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WRITER: Amy Couteé
283 Medical Laboratories
Iowa City IA 52242
(319) 335-8032; fax (319) 335-8034

Release: Immediate

UI physician assistant graduates excel on national certification exam

IOWA CITY, Iowa -- The 1997 graduates of the University of Iowa Physician Assistant (PA) Program received a perfect pass-rate on the Physician Assistant National Certification Examination. All 22 graduates earned their certification while scoring well above the national average.

Performance reports released in January by the National Commission on Certification of Physician Assistants (NCCPA), which administers the test, showed the UI's performance between the 96th and 100th percentile compared to all other PA programs across the nation.

"There's no way to specifically determine what our rank would be among all programs but it certainly puts us in the top three to five programs," says Dr. David Asprey, interim director of the UI program.

The NCCPA does not officially rank PA programs but rather posts percentile rankings. No program ranks at the 100th percentile.

Based on the number of UI students taking the test for the first time, the UI program was ranked between the 91st and 97th percentile. "That's probably the more meaningful figure," Asprey says.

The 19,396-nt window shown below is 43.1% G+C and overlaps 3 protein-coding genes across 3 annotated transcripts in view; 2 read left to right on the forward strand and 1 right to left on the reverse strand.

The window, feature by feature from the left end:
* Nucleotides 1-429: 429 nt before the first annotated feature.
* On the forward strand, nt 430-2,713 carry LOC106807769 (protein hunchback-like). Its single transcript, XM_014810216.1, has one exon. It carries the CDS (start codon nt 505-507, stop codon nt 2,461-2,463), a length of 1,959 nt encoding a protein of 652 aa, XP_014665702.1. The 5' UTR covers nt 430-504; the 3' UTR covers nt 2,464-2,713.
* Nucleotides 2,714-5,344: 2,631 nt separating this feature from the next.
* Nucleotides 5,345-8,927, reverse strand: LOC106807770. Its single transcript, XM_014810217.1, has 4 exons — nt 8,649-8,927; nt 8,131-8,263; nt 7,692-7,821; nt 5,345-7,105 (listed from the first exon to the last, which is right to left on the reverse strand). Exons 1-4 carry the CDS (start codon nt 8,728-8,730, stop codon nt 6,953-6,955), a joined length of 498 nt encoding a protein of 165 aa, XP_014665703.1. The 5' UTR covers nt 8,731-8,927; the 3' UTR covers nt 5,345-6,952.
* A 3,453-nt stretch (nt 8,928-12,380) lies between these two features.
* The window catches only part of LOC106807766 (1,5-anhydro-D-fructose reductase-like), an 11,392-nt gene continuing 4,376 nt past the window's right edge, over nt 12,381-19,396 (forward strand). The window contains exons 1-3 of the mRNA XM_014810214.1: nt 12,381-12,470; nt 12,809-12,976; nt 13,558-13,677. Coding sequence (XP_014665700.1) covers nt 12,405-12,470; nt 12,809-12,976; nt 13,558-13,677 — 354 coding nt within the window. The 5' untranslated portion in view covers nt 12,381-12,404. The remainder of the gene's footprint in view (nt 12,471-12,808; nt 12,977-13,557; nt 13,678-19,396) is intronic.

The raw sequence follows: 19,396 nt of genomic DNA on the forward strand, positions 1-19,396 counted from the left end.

Since 1974, the UI has maintained a first-time pass rate of 99 percent by all graduates, well above the national average of 84 percent. The 1997 graduates scored above the average in all 12 clinical content areas of the examination.

Three keys to the excellent results, Asprey says, are the high-quality candidates admitted to the program, the program's emphasis on primary care and family medicine, and the demands made of PA students. Typically PA students are not integrated with medical students in the curriculum. PAs at the UI, however, complete several of the sophomore-year medical courses. At the UI, PAs are held to the same standards as the medical students, resulting in the uniformity of scores, all above the mean average, Asprey says.

According to Asprey, the scores are proof not only of exceptional PA students but an exceptional program. "The graduates are not just shining brightly in a couple of areas that pull up their scores. They are doing well uniformly in each of the 12 content areas. That, coupled with the high pass rate, speaks to the fact that they have received a well-rounded education that prepares them very well to enter the profession and provide competent patient care. That is obviously the ultimate concern. We have a responsibility to the public," Asprey says.

Of the 1997 graduates, 95 percent entered primary care with 47 percent practicing in state or federally designated underserved areas. The high percentage of graduates employed in underserved areas is important to the program which sets this as one of its primary goals.